(Photo credit: Google images (visited 10.29.14); Associated Press)
The First District recently weighed in on the nature and scope of defamation law and the false light and intrusion on seclusion civil claims in a case involving a well-known Chicago newscaster.
In Jacobson v. CBS Broadcasting, Inc., 2014 IL App (1st) 132480, the plaintiff – a former NBC television reporter – sued rival network CBS when it aired a video of her at the backyard swimming pool of a person of interest in a high-profile missing persons’ case the plaintiff was covering.
CBS showed a video it secretly took of the plaintiff while she was visiting the house of Craig Stebic – whose wife Lisa went missing in 2007 and who hasn’t resurfaced to this day. The case garnered daily local and national news coverage for several weeks and was a staple of Nancy Grace’s nightly CNN show.
At the height of the case’s notoriety, plaintiff went to the Stebic house to discuss the case. While there, she was videotaped by a neighbor and CBS reporter. Sensing some salacious television fare (my conjecture), CBS aired the tape and plaintiff was shortly fired by NBC for violating journalistic ethics rules (a lapse in judgment, according to network honchos).
The plaintiff sued Chicago’s CBS station, claiming that the tape and broadcast violated her right to privacy, was defamatory, and led to her firing by NBC. The plaintiff specifically alleged that the videotape placed her in a false light and tried to portray her as “an adulteress and an unethical reporter.”
The trial court granted summary judgment for CBS and plaintiff appealed.
Plaintiff’s claims failed because she was a public figure, failed to prove actual malice by CBS and lacked a reasonable expectation of privacy at a backyard swimming pool.
Defamation Count: Plaintiff is a ‘Limited Public Figure’
The Court found that plaintiff was a public figure under defamation law who must show “actual malice” to win a defamation suit. Two types of public figures include (1) a general purpose public figure, and (2) a limited purpose public figure. When someone “thrust [herself] to the forefront of a particular public controversy, she becomes a limited public figure for matters associated with the given controversy. ¶¶ 29-31.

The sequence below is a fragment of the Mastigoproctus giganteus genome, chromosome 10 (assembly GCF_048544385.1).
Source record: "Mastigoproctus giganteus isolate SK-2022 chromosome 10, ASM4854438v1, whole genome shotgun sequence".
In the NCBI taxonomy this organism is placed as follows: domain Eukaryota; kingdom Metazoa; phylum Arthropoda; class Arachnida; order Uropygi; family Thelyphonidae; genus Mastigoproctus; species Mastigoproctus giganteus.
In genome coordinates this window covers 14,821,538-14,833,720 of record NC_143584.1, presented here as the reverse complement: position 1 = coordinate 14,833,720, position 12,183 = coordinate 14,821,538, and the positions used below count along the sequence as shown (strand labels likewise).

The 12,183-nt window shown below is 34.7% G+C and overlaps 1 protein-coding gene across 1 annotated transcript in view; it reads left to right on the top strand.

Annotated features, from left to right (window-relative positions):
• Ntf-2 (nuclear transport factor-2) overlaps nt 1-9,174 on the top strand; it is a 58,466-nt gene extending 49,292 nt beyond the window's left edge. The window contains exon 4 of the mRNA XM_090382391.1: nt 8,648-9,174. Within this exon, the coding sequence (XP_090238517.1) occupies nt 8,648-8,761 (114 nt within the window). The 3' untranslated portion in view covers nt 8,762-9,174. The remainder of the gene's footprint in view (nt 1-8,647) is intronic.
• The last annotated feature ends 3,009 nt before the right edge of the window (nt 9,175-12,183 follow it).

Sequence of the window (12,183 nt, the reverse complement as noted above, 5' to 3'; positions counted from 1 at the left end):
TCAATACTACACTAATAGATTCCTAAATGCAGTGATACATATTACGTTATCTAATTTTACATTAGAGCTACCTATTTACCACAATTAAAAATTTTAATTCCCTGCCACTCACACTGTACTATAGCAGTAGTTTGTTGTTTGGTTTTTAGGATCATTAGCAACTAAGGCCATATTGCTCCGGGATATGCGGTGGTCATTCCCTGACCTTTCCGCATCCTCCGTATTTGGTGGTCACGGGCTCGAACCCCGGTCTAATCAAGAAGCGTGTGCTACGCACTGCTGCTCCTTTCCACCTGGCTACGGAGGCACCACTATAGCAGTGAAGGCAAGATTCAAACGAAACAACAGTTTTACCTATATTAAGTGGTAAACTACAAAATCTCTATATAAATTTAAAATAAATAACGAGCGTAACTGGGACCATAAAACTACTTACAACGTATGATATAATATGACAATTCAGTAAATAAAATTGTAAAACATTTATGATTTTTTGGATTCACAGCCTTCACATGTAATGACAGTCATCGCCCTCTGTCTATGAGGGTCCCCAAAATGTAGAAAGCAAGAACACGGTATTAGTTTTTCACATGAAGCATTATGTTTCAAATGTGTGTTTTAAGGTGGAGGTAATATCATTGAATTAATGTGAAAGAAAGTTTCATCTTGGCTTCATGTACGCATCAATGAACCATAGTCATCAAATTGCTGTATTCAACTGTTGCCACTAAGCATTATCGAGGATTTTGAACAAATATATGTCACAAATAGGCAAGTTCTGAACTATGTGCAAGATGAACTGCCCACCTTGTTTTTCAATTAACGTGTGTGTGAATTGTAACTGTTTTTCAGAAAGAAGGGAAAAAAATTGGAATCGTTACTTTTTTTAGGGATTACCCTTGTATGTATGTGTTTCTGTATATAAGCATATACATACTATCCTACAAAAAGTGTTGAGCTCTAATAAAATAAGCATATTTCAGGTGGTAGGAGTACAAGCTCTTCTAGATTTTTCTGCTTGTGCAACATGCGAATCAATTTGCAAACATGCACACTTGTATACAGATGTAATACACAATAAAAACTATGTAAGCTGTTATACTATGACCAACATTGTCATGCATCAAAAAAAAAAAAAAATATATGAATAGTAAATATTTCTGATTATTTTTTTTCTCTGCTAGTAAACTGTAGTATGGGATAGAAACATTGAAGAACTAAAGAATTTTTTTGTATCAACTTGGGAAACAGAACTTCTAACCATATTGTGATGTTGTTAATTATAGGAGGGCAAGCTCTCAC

The Court agreed with the trial judge that plaintiff was a limited purpose public figure since she was enmeshed with a controversial news story that attracted national attention. Plaintiff clearly injected herself into the teeth of the drama by frequenting the Stebic residence, participating in public vigils and urging the public to come forward with any information about Lisa Stebic’s whereabouts.
The Court also found that plaintiff failed to show “actual malice” by CBS. To defeat summary judgment in a defamation count, the public figure plaintiff must show actual malice: that defendant (1) published (i.e. wrote or said) the defamatory falsehood either with knowledge that it was false, or (2) with a reckless disregard to its truth. Reckless disregard means that the defendant had a “high degree of awareness” that the statement was probably false or “entertain[ed] serious doubts as to its truth.” Where the defamatory content is implied (rather than overt), the plaintiff has to show the defendant was subjectively aware of the implied meaning, or at least recklessly disregarded the implied meaning.
The crux of plaintiff’s defamation suit was the video’s juxtaposed images: plaintiff in her swimsuit cross-cut against a shirtless Craig Stebic. Plaintiff claimed the video implied a sexual relationship between the two.
The court held this wasn’t enough to establish express or implied malice. There were too many non-defamatory alternatives to plaintiff’s interpretation of the video – especially since plaintiff’s children and other people were in the backyard at the same time. The Court also declined to imply actual malice by CBS just because it was locked in a fierce ratings battle with NBC at the time of taping. ¶¶ 37, 41-42.
Take-aways: (1) A limited purpose public figure must meet heightened actual malice standard to state a defamation case; (2) intrusion on seclusion tort is difficult to win where the location of an alleged private or secluded site is easily viewed or accessed by third parties.